Conservation Commission recommends denial of development plan in Shores
Conservation Commission Chairman Christopher Powell opened the panel's May 20 meeting with a discussion about a site visit some of the commissioners made to the Jamestown Shores area the previous week. Board members agreed that more attention should be brought to the cumulative impact of development in high groundwater areas.
The Conservation Commission voted unanimously to recommend against a new construction plan that would require relief from wetlands setback requirements. Powell said that the Planning Commission asked the conservation board to review the development plan application from a wetlands perspective. He noted "major drainage issues up there," but emphasized that the board's expertise did not include runoff calculations.
The board discussed the service and ecological benefit a wetlands area provides. Commissioners agreed that cumulative impact was a problem. Commissioner Carol Trocki showed concern with the design's close proximity to the coastal wetlands. She also showed concern that drainage might not be effective.
"Is there a way to rearrange the lot to accommodate more separation?" Powell asked.
Powell said comments written by the town engineer reflected concern about drainage.
"You're talking about a good four feet of fill," he said. "We can say we have concerns about drainage, but we can't evaluate it because we are not engineers."
Town Council liaison Barbara Szepatowski suggested finding an engineer that would come in and talk about the newly-engineered drainage systems. She also suggested moving the well into the right-of-way to accommodate the distance needed from the wetlands.
Charlotte Zarlengo of Seaside Drive said that the owners already had a variance from the Department of Environmental Management for 22-feet from the road, where 50-feet is required. "Variances are given out like candy in this state and in this town," she said. She also pointed out that the high groundwater ordinance requires that well and ISDS are on same property, to stop people from putting wells in rights-of-way. "It won't be long before we have salt water intrusion," she added.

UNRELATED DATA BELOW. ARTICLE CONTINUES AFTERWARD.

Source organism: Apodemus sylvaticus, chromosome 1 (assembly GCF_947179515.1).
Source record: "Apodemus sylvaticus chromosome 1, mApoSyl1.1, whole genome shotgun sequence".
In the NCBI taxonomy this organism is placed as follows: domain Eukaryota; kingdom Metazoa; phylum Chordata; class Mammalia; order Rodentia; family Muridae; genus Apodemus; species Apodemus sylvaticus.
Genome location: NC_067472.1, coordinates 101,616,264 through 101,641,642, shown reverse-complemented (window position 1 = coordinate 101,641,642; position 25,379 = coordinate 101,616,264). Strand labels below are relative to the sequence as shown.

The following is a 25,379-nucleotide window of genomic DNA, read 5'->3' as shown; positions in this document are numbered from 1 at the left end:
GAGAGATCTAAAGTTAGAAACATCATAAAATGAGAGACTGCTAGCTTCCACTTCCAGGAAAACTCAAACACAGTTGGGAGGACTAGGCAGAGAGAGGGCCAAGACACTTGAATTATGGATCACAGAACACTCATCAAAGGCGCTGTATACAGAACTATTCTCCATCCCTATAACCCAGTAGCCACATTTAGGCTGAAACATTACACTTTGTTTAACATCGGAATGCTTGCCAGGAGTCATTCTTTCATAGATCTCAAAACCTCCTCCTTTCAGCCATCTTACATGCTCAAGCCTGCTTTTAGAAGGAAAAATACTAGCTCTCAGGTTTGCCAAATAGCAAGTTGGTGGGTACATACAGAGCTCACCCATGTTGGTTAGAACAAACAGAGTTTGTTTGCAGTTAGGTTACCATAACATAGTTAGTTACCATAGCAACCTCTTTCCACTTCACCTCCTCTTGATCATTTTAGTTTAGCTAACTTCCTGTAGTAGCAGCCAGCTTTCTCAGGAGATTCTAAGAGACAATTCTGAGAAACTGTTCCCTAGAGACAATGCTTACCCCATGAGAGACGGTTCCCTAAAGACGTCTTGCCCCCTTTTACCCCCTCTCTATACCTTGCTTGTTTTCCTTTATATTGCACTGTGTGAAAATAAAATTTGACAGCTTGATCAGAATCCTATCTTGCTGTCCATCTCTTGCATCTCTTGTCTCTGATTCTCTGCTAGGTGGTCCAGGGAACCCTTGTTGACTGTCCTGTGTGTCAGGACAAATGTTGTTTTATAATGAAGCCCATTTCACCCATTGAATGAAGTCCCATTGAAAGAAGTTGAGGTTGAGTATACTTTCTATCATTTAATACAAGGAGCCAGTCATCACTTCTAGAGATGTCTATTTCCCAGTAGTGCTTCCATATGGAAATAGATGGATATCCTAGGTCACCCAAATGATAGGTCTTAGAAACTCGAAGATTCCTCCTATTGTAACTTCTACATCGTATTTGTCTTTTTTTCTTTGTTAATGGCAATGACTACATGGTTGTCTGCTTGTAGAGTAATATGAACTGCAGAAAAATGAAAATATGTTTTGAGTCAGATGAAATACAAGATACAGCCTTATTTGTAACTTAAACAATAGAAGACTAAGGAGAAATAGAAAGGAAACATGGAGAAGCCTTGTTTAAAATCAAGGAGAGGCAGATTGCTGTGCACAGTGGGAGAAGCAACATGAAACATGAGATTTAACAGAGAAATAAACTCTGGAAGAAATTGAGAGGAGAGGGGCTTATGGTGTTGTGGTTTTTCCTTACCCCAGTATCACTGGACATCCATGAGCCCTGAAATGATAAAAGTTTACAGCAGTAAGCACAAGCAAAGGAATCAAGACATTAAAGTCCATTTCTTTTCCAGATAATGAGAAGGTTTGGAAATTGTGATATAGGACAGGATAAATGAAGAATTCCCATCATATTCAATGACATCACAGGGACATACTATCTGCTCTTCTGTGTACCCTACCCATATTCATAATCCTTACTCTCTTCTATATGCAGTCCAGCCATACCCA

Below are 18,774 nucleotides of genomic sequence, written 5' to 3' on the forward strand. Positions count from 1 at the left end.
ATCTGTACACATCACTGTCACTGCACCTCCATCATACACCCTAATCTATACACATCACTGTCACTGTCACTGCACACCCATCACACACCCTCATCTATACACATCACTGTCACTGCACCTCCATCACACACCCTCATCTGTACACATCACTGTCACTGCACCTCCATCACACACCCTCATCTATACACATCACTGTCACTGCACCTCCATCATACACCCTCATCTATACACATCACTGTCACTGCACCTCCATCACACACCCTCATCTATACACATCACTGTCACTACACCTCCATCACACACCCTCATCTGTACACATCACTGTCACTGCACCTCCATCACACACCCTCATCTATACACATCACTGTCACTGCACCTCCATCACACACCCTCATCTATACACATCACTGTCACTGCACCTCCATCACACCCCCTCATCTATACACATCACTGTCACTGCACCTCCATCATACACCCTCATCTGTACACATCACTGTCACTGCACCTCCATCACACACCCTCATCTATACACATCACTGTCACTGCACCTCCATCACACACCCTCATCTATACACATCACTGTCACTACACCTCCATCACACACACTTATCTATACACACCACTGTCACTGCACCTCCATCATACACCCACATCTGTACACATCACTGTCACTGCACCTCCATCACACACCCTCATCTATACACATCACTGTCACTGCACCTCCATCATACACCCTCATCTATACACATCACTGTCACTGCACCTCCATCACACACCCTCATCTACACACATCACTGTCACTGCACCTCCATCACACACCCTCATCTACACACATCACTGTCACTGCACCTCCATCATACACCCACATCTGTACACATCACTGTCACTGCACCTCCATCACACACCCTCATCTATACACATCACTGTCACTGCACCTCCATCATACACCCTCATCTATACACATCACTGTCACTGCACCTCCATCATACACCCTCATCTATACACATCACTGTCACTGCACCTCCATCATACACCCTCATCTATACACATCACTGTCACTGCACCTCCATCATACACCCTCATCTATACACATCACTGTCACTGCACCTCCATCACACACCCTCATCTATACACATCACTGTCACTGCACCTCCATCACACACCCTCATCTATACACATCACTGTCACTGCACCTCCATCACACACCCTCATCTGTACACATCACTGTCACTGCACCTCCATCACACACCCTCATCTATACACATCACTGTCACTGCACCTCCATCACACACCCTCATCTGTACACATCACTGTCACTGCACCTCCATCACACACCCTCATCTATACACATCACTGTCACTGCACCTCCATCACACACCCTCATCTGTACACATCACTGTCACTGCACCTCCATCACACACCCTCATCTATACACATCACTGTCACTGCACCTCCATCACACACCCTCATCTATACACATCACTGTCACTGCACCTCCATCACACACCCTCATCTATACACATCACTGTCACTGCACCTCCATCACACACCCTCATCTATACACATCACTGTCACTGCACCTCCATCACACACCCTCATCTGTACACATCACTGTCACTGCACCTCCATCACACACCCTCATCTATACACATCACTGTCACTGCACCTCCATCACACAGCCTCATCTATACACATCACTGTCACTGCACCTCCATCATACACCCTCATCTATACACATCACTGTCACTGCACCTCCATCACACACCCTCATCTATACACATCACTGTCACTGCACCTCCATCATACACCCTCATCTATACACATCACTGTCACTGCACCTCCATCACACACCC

Susan Gorelick, a property owner to the north, objected to the Hayes' development plan and told the commission that the neighborhood could not afford to make exceptions. She explained the history of her own home. "My house should not have been built. It literally sits on the wetlands," she explained. "Three- quarters of the road in front of my driveway is a sheet of ice in the winter. Without that house being built, we already have these problems."
She also objected to the size of the proposed house. Even though the number of bedrooms was reduced from four to two, the square footage of the design was ultimately bigger, she said, adding, "We have a high water table, groundwater, and wetlands. It's really serious."
In a discussion about the osprey platform plan at the Great Creek marsh, commission members suggested moving the platform back to place parking where mitigated wetlands are located rather than disturb a natural wetlands site for parking.
The board agreed to send a memo to the Town Council listing objections to the parking and platform proposal, mainly because it is an expansion of footprint resulting in unnecessary impact on undisturbed areas.